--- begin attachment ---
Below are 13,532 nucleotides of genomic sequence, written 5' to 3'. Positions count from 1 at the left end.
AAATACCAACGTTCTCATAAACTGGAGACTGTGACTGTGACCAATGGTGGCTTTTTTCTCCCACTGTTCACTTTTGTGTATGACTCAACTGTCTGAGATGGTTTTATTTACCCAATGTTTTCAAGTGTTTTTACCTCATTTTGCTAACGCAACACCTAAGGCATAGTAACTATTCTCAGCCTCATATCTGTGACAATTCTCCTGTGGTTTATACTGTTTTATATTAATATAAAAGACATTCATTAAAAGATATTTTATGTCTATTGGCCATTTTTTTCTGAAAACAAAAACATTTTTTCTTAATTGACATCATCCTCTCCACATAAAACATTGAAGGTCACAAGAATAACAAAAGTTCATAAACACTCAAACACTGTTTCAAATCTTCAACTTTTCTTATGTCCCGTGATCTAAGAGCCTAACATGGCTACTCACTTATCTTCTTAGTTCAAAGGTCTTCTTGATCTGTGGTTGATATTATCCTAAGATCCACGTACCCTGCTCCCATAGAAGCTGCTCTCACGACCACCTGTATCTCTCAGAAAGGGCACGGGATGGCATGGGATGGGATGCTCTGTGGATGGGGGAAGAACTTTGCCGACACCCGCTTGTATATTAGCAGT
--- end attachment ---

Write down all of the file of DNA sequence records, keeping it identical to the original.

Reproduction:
Below are 13,532 nucleotides of genomic sequence, written 5' to 3'. Positions count from 1 at the left end.
AAATACCAACGTTCTCATAAACTGGAGACTGTGACTGTGACCAATGGTGGCTTTTTTCTCCCACTGTTCACTTTTGTGTATGACTCAACTGTCTGAGATGGTTTTATTTACCCAATGTTTTCAAGTGTTTTTACCTCATTTTGCTAACGCAACACCTAAGGCATAGTAACTATTCTCAGCCTCATATCTGTGACAATTCTCCTGTGGTTTATACTGTTTTATATTAATATAAAAGACATTCATTAAAAGATATTTTATGTCTATTGGCCATTTTTTTCTGAAAACAAAAACATTTTTTCTTAATTGACATCATCCTCTCCACATAAAACATTGAAGGTCACAAGAATAACAAAAGTTCATAAACACTCAAACACTGTTTCAAATCTTCAACTTTTCTTATGTCCCGTGATCTAAGAGCCTAACATGGCTACTCACTTATCTTCTTAGTTCAAAGGTCTTCTTGATCTGTGGTTGATATTATCCTAAGATCCACGTACCCTGCTCCCATAGAAGCTGCTCTCACGACCACCTGTATCTCTCAGAAAGGGCACGGGATGGCATGGGATGGGATGCTCTGTGGATGGGGGAAGAACTTTGCCGACACCCGCTTGTATATTAGCAGT